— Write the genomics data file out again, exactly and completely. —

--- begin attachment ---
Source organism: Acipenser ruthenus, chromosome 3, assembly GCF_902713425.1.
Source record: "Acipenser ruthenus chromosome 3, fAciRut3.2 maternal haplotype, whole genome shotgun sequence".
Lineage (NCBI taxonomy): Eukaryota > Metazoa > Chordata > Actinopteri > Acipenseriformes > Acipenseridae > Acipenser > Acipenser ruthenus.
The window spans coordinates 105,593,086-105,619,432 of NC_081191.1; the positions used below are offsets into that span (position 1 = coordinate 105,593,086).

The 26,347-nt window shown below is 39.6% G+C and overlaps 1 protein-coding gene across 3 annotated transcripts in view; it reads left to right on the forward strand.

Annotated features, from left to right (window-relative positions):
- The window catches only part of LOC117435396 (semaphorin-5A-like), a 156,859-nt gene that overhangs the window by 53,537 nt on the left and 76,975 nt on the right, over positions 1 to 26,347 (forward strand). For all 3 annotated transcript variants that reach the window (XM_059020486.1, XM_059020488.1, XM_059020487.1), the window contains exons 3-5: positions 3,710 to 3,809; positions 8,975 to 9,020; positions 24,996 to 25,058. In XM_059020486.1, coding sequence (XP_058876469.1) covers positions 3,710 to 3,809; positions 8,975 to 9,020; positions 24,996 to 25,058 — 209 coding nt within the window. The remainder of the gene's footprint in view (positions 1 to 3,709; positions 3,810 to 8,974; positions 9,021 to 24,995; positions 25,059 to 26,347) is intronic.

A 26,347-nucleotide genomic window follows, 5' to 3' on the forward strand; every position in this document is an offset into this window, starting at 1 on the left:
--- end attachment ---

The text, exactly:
Source organism: Acipenser ruthenus, chromosome 3, assembly GCF_902713425.1.
Source record: "Acipenser ruthenus chromosome 3, fAciRut3.2 maternal haplotype, whole genome shotgun sequence".
Lineage (NCBI taxonomy): Eukaryota > Metazoa > Chordata > Actinopteri > Acipenseriformes > Acipenseridae > Acipenser > Acipenser ruthenus.
The window spans coordinates 105,593,086-105,619,432 of NC_081191.1; the positions used below are offsets into that span (position 1 = coordinate 105,593,086).

The 26,347-nt window shown below is 39.6% G+C and overlaps 1 protein-coding gene across 3 annotated transcripts in view; it reads left to right on the forward strand.

Annotated features, from left to right (window-relative positions):
- The window catches only part of LOC117435396 (semaphorin-5A-like), a 156,859-nt gene that overhangs the window by 53,537 nt on the left and 76,975 nt on the right, over positions 1 to 26,347 (forward strand). For all 3 annotated transcript variants that reach the window (XM_059020486.1, XM_059020488.1, XM_059020487.1), the window contains exons 3-5: positions 3,710 to 3,809; positions 8,975 to 9,020; positions 24,996 to 25,058. In XM_059020486.1, coding sequence (XP_058876469.1) covers positions 3,710 to 3,809; positions 8,975 to 9,020; positions 24,996 to 25,058 — 209 coding nt within the window. The remainder of the gene's footprint in view (positions 1 to 3,709; positions 3,810 to 8,974; positions 9,021 to 24,995; positions 25,059 to 26,347) is intronic.

A 26,347-nucleotide genomic window follows, 5' to 3' on the forward strand; every position in this document is an offset into this window, starting at 1 on the left: